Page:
Nu Image today filed a lawsuit against shuttered Overture Films for what could be millions in unpaid proceeds from a trio of films. The films noted in the complaint (read it here) are 2010’s Brooklyn’s Finest, the 2008 Robert De Niro and Al Pacino movie Righteous Kill and 2008’s Mad Money starring Diane Keaton and Queen Latifah. Nu Image says that they and Brooklyn’s Finest Distribution inked deals with Overture for exclusive distribution rights for the films “in the United States and its territories for 20 years.” Noting that all three seemed to make good money theatrically and in home entertainment, the complaint alleges Breach of contract, the Implied Covenant of Good Faith and Fair Dealing, Accounting and Declaratory Relief. Nu Image says that they have consistently received “sparse and oblique” participation statements from Overture and their then affiliate Starz Media. “Plaintiffs are informed and believe, and there on allege, that Defendant received or will  receive  monies,  property  or  other  benefits in  connection exploitation of the Licensed Pictures, of which a percentage is due to Plaintiffs. The exact amount of monies, property or other benefits due from Defendants to Plaintiffs are unknown to Plaintiffs and cannot be ascertained without an appropriate accounting of the monies, property or other benefits received by Defendant in connection with the exploitation of the Licensed Pictures,” says the complaint filed Tuesday in LA Superior Court. While Starz Media was not named as a defendant today, the complaint does “reserve the right” to name them as such if it turns out they actually were assigned rights to the films by Overture. Overture was shut down in 2010 by Starz with Relativity Media picking up its distribution and marketing divisions.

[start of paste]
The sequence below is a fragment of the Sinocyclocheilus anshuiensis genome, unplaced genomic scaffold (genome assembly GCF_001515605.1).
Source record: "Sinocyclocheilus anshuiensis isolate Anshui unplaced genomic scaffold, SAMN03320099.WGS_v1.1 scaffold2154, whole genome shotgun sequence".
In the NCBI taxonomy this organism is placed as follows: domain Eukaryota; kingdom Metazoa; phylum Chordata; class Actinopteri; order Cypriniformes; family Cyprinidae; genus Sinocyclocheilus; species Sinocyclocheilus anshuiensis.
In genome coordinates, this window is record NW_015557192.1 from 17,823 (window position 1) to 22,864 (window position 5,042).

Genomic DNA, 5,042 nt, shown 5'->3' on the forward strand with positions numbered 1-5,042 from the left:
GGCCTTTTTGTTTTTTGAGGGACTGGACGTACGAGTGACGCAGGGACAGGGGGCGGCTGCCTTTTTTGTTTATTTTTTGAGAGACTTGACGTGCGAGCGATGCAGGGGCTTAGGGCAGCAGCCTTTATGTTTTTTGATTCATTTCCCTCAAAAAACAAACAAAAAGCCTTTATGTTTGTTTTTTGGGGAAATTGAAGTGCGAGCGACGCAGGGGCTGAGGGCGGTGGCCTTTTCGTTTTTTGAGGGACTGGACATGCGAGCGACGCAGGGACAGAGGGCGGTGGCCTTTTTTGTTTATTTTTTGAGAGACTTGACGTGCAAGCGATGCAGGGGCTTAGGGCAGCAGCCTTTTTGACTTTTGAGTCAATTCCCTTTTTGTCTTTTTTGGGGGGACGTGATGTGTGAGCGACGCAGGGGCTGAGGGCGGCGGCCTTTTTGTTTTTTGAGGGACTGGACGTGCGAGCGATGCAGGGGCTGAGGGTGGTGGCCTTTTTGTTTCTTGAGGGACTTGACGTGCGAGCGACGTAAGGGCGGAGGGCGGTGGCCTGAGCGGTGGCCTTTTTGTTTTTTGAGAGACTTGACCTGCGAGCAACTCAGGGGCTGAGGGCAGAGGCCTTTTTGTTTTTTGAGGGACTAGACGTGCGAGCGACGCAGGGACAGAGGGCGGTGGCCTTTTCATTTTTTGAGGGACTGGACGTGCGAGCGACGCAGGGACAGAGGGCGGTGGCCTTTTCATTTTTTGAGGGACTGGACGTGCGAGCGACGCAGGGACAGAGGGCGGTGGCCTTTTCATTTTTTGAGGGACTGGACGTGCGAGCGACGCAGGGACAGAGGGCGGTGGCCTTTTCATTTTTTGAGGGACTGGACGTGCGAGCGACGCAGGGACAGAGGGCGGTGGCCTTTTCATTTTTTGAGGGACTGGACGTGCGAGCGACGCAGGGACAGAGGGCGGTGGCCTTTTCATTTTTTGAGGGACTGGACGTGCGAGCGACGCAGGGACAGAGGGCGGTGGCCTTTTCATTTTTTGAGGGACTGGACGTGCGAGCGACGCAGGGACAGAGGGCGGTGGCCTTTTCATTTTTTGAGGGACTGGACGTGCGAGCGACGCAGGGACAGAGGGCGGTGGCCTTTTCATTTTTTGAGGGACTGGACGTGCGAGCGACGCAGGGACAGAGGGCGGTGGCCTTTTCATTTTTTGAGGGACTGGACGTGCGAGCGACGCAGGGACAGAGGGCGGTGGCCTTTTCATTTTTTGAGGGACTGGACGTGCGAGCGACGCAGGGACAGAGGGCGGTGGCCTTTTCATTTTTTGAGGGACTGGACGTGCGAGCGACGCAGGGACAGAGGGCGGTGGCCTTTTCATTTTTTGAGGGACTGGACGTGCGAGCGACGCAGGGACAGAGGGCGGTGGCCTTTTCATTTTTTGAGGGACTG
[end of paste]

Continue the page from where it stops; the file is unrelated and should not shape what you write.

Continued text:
While no specific figure is given for the damages Nu Image is seeking it does want “general, compensatory and consequential damages in an amount to be proven at trial, including allowable legal interest on the sum according to proof” plus legal costs and fees. The plaintiffs have requested a seven-day jury trial. Nu Image and Brooklyn’s Finest Distribution are represented by Charles Coate and Darius Anthony Vosylius of the Santa Monica firm Costa, Abrams & Coate.